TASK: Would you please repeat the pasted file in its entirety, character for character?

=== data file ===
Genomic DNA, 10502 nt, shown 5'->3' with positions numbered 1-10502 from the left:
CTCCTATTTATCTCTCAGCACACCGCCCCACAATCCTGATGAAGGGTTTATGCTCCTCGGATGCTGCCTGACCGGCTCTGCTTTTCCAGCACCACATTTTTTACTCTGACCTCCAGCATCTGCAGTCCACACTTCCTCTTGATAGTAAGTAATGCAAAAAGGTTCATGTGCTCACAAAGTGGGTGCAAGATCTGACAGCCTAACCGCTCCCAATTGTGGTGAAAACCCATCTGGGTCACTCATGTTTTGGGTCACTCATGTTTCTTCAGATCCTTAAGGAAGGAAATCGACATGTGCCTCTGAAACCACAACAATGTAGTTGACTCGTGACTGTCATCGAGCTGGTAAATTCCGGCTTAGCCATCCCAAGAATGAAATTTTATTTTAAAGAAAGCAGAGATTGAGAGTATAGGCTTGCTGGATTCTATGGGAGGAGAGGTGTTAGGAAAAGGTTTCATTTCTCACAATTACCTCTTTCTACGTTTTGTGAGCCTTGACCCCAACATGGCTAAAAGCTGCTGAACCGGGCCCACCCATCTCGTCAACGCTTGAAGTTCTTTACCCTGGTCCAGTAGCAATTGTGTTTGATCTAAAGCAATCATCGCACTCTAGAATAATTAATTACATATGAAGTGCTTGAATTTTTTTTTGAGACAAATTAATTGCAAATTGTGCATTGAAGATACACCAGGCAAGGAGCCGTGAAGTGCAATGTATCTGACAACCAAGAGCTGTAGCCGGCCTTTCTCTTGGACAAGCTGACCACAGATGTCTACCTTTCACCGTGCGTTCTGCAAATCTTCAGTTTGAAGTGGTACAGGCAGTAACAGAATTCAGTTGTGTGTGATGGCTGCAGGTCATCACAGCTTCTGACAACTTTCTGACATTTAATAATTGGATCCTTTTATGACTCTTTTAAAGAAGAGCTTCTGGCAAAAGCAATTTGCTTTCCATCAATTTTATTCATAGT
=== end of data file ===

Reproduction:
Genomic DNA, 10502 nt, shown 5'->3' with positions numbered 1-10502 from the left:
CTCCTATTTATCTCTCAGCACACCGCCCCACAATCCTGATGAAGGGTTTATGCTCCTCGGATGCTGCCTGACCGGCTCTGCTTTTCCAGCACCACATTTTTTACTCTGACCTCCAGCATCTGCAGTCCACACTTCCTCTTGATAGTAAGTAATGCAAAAAGGTTCATGTGCTCACAAAGTGGGTGCAAGATCTGACAGCCTAACCGCTCCCAATTGTGGTGAAAACCCATCTGGGTCACTCATGTTTTGGGTCACTCATGTTTCTTCAGATCCTTAAGGAAGGAAATCGACATGTGCCTCTGAAACCACAACAATGTAGTTGACTCGTGACTGTCATCGAGCTGGTAAATTCCGGCTTAGCCATCCCAAGAATGAAATTTTATTTTAAAGAAAGCAGAGATTGAGAGTATAGGCTTGCTGGATTCTATGGGAGGAGAGGTGTTAGGAAAAGGTTTCATTTCTCACAATTACCTCTTTCTACGTTTTGTGAGCCTTGACCCCAACATGGCTAAAAGCTGCTGAACCGGGCCCACCCATCTCGTCAACGCTTGAAGTTCTTTACCCTGGTCCAGTAGCAATTGTGTTTGATCTAAAGCAATCATCGCACTCTAGAATAATTAATTACATATGAAGTGCTTGAATTTTTTTTTGAGACAAATTAATTGCAAATTGTGCATTGAAGATACACCAGGCAAGGAGCCGTGAAGTGCAATGTATCTGACAACCAAGAGCTGTAGCCGGCCTTTCTCTTGGACAAGCTGACCACAGATGTCTACCTTTCACCGTGCGTTCTGCAAATCTTCAGTTTGAAGTGGTACAGGCAGTAACAGAATTCAGTTGTGTGTGATGGCTGCAGGTCATCACAGCTTCTGACAACTTTCTGACATTTAATAATTGGATCCTTTTATGACTCTTTTAAAGAAGAGCTTCTGGCAAAAGCAATTTGCTTTCCATCAATTTTATTCATAGT